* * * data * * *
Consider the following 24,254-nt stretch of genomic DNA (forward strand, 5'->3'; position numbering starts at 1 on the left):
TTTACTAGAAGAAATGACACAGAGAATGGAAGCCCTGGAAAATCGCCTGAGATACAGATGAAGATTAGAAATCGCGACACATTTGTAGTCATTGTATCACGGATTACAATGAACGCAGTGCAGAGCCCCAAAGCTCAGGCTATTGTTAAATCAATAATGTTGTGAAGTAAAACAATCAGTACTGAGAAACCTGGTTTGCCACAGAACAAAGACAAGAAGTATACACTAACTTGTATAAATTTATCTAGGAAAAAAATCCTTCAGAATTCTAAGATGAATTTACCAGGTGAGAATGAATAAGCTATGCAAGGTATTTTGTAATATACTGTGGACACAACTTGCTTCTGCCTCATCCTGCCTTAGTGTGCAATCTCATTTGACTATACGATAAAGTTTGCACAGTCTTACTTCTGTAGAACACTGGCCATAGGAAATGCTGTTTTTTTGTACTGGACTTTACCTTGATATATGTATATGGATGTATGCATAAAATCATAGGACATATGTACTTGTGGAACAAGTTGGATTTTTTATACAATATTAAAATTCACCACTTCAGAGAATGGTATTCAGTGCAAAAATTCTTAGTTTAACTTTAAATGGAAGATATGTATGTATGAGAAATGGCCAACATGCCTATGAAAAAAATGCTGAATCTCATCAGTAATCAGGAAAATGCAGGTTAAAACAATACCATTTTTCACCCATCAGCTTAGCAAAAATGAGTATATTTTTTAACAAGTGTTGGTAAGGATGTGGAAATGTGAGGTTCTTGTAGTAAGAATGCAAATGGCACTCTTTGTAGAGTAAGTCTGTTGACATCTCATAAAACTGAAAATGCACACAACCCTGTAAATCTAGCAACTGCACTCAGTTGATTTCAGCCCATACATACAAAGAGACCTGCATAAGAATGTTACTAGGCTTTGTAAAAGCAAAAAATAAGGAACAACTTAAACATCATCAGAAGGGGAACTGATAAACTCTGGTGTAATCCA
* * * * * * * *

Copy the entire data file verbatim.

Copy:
Consider the following 24,254-nt stretch of genomic DNA (forward strand, 5'->3'; position numbering starts at 1 on the left):
TTTACTAGAAGAAATGACACAGAGAATGGAAGCCCTGGAAAATCGCCTGAGATACAGATGAAGATTAGAAATCGCGACACATTTGTAGTCATTGTATCACGGATTACAATGAACGCAGTGCAGAGCCCCAAAGCTCAGGCTATTGTTAAATCAATAATGTTGTGAAGTAAAACAATCAGTACTGAGAAACCTGGTTTGCCACAGAACAAAGACAAGAAGTATACACTAACTTGTATAAATTTATCTAGGAAAAAAATCCTTCAGAATTCTAAGATGAATTTACCAGGTGAGAATGAATAAGCTATGCAAGGTATTTTGTAATATACTGTGGACACAACTTGCTTCTGCCTCATCCTGCCTTAGTGTGCAATCTCATTTGACTATACGATAAAGTTTGCACAGTCTTACTTCTGTAGAACACTGGCCATAGGAAATGCTGTTTTTTTGTACTGGACTTTACCTTGATATATGTATATGGATGTATGCATAAAATCATAGGACATATGTACTTGTGGAACAAGTTGGATTTTTTATACAATATTAAAATTCACCACTTCAGAGAATGGTATTCAGTGCAAAAATTCTTAGTTTAACTTTAAATGGAAGATATGTATGTATGAGAAATGGCCAACATGCCTATGAAAAAAATGCTGAATCTCATCAGTAATCAGGAAAATGCAGGTTAAAACAATACCATTTTTCACCCATCAGCTTAGCAAAAATGAGTATATTTTTTAACAAGTGTTGGTAAGGATGTGGAAATGTGAGGTTCTTGTAGTAAGAATGCAAATGGCACTCTTTGTAGAGTAAGTCTGTTGACATCTCATAAAACTGAAAATGCACACAACCCTGTAAATCTAGCAACTGCACTCAGTTGATTTCAGCCCATACATACAAAGAGACCTGCATAAGAATGTTACTAGGCTTTGTAAAAGCAAAAAATAAGGAACAACTTAAACATCATCAGAAGGGGAACTGATAAACTCTGGTGTAATCCA